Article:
Have you had a moment when someone who clearly is out of their league tells you how you should do your job? Like when the Controller tells you there is not enough white space in a brochure, the web content needs to be jazzed up, or that blog is just plain boring. My reaction inside gets all fired up by the gall of the person, while outside I graciously accept the feedback/criticism. While the Controller is hardly an expert in marketing communication, I hate to admit the response is valid. Why? Because the human experience matters in marketing. More on this in a minute.

First, I want to share a picture of Sunita Malhorta, who sat next to me at the Intro to Design workshop that we attended at MATTER, in Chicago’s Merchandise Mart. I asked Sunita if I could share this and she kindly agreed. Please know that this picture does not do her justice.

the human experience matters for marketingLooking at picture you will probably agree with my father, who told me when I was in fourth grade that an artist I was not.

I’d like to argue that I am a designer. And in fact, we all are.

Why were we doing drawing pictures at MATTER? Well, MATTER is a pretty cool outfit that describes itself as “a community of healthcare entrepreneurs and industry leaders working together in a shared space to individually and collectively fuel the future of healthcare innovation”. So, what does design have anything to do with healthcare innovation? Everything, according to our speaker and presenter, David Schonthal.

Design is not a discipline, it’s a way of looking at the world through a human lens, Schonthal told us.

Using that lens, he instructed us to spend 60 seconds trying to draw our neighbor. It was the first exercise intended to impress on us that we are designers. Schonthal’s take on design is that your degree, profession, or industry do not exclude you from being an important contributor to the design process. Each one of us has a unique perspective that collectively benefit a product, a program, or service. The workshop was focused on health care – it being emotionally driven because the human experience is at its core – and how empathy is often absent from the very people designing new technologies, products, and programs.

Ok, pause and breathe. I know what you thinking. “Why is she writing about design, and health care and empathy when she works for a B2B marketing and communication firm?”

Empathy is the answer and the human experience matters. I am not an engineer, chemist, or designer by trade. I certainly am not a Controller or by any stretch of the imagination an expert in Finance. But, Alison and I are communicators and marketers. We were journalists first and learned long ago that rule number one is to know your audience. Before we propose a path, tactic, or strategy, we always envision the finish line first. How will this be received? Will the audience connect? Does this make the company look human? Does the story resonate? Will it create urgency and spur action?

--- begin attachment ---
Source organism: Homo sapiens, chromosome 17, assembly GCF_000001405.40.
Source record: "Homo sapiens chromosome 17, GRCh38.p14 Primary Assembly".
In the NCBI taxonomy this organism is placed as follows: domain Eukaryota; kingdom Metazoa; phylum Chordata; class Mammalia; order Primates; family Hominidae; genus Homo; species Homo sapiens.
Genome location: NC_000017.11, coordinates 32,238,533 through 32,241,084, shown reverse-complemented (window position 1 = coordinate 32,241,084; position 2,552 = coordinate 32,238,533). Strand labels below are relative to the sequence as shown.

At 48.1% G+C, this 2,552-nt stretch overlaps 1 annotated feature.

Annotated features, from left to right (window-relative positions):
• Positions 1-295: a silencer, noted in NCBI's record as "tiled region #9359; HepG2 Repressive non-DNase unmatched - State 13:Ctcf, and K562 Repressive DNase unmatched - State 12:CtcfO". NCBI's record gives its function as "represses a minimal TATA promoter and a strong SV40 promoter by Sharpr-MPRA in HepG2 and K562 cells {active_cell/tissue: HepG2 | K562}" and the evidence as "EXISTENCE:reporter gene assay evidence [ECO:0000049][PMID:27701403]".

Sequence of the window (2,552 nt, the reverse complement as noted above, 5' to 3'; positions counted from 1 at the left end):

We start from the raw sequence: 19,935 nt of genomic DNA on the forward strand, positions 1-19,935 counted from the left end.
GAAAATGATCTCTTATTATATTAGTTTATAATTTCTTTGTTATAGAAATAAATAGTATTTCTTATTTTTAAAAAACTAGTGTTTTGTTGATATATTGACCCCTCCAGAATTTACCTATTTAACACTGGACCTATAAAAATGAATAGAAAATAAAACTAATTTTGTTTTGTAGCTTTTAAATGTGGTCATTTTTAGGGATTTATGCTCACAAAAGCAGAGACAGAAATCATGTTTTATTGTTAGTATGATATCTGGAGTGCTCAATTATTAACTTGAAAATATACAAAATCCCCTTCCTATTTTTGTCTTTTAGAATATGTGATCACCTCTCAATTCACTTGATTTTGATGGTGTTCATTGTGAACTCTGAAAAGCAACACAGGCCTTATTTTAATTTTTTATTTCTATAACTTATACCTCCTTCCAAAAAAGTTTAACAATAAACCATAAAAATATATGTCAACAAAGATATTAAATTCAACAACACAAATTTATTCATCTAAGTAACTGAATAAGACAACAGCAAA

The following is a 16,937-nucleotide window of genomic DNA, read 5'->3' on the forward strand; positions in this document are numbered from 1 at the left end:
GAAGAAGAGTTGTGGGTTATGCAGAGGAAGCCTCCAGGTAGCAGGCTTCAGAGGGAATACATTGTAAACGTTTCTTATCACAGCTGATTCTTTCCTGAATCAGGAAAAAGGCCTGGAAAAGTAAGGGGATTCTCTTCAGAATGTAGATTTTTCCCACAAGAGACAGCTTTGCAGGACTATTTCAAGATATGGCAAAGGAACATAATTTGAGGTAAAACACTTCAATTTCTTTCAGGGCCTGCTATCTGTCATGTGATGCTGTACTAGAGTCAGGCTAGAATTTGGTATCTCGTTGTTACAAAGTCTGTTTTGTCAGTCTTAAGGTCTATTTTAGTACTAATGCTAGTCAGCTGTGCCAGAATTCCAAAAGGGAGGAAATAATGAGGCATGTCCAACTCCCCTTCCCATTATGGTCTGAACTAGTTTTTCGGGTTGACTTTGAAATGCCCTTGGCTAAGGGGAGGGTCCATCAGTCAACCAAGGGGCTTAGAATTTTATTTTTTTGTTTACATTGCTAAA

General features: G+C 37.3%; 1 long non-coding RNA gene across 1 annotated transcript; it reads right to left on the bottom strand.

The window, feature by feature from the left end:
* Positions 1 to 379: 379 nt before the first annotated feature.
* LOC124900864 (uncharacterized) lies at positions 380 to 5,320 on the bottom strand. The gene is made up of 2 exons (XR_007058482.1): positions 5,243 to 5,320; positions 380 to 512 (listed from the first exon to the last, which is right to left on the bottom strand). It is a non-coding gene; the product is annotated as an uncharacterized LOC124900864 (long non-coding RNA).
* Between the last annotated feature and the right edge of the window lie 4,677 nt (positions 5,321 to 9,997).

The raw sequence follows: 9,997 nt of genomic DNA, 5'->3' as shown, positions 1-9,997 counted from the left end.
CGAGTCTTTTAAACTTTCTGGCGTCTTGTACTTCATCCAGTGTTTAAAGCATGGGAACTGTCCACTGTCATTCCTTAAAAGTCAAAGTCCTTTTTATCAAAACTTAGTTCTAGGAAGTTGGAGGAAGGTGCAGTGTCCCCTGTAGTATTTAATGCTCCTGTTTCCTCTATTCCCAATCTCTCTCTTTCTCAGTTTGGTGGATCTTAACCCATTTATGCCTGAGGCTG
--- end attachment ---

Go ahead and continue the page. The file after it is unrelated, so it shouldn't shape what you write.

When it comes to communicating to an audience, our job is to understand the nuances, respect their strengths, and have empathy for their challenges. And no matter what, making the human connection is imperative. Any buyer wants to feel like the seller gets them, wants their business, and is grateful for it.

With February already underway, stop for a moment and do the following. Make a list of areas of expertise in your company and compare that with your business goals. Do you have the team to realize those goals? What “designers” are needed to complete your team?

I learned at Schonthal’s workshop that collectively, we can accomplish more together. Even if you are the Controller, whether at the forefront of a project or future iterations, all of our observations are valuable. For when we put the human experience first, and bring an array of expertise to the table, extraordinary ideas and perspectives will flourish.

At Harris Media Services, we consider ourselves to be part of your kitchen cabinet. We are the marketing strategists and communicators, who together with your vision and insight can design the strategy to help you meet those business goals. And we know our limits: We readily outsource graphic design work because like you, we aren’t experts at everything.

Thanks for reading. Please share with a friend, and contact me to learn how we can help grow your business.

Schonthal is on the board at MATTER. You can learn more about at him The Next Best Thing. He is one wickedly smart and engaging presenter.

Karen Craven is an associate with Harris Marketing Services, based in Portland, ME. After 16 years of communications roles in government & politics, education, corporate and not for profits, Karen joined Harris Media Services in 2015, 15 years after Alison first hired her to join United Publications in Yarmouth, ME.